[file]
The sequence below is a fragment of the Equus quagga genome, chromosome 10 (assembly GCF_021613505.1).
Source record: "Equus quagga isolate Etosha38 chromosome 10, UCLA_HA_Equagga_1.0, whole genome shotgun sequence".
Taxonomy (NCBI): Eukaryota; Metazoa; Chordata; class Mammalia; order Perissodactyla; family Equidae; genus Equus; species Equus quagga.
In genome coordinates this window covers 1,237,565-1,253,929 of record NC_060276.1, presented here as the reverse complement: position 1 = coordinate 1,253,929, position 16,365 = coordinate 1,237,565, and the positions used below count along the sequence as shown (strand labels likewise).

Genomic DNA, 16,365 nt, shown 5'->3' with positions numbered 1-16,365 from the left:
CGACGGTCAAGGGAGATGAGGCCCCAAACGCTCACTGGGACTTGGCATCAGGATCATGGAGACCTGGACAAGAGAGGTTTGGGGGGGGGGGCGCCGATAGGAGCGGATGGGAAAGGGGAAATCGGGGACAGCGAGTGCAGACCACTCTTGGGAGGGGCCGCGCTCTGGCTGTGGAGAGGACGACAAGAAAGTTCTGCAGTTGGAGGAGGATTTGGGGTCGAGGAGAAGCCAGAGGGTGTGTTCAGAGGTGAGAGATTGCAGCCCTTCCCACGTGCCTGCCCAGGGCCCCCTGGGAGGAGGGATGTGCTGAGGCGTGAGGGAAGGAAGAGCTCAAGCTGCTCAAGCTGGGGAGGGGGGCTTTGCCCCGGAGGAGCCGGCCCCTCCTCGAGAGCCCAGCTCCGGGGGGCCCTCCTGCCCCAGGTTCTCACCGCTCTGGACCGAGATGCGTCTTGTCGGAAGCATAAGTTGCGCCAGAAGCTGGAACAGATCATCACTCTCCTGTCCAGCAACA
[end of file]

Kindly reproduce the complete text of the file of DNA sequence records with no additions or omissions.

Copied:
The sequence below is a fragment of the Equus quagga genome, chromosome 10 (assembly GCF_021613505.1).
Source record: "Equus quagga isolate Etosha38 chromosome 10, UCLA_HA_Equagga_1.0, whole genome shotgun sequence".
Taxonomy (NCBI): Eukaryota; Metazoa; Chordata; class Mammalia; order Perissodactyla; family Equidae; genus Equus; species Equus quagga.
In genome coordinates this window covers 1,237,565-1,253,929 of record NC_060276.1, presented here as the reverse complement: position 1 = coordinate 1,253,929, position 16,365 = coordinate 1,237,565, and the positions used below count along the sequence as shown (strand labels likewise).

Genomic DNA, 16,365 nt, shown 5'->3' with positions numbered 1-16,365 from the left:
CGACGGTCAAGGGAGATGAGGCCCCAAACGCTCACTGGGACTTGGCATCAGGATCATGGAGACCTGGACAAGAGAGGTTTGGGGGGGGGGGCGCCGATAGGAGCGGATGGGAAAGGGGAAATCGGGGACAGCGAGTGCAGACCACTCTTGGGAGGGGCCGCGCTCTGGCTGTGGAGAGGACGACAAGAAAGTTCTGCAGTTGGAGGAGGATTTGGGGTCGAGGAGAAGCCAGAGGGTGTGTTCAGAGGTGAGAGATTGCAGCCCTTCCCACGTGCCTGCCCAGGGCCCCCTGGGAGGAGGGATGTGCTGAGGCGTGAGGGAAGGAAGAGCTCAAGCTGCTCAAGCTGGGGAGGGGGGCTTTGCCCCGGAGGAGCCGGCCCCTCCTCGAGAGCCCAGCTCCGGGGGGCCCTCCTGCCCCAGGTTCTCACCGCTCTGGACCGAGATGCGTCTTGTCGGAAGCATAAGTTGCGCCAGAAGCTGGAACAGATCATCACTCTCCTGTCCAGCAACA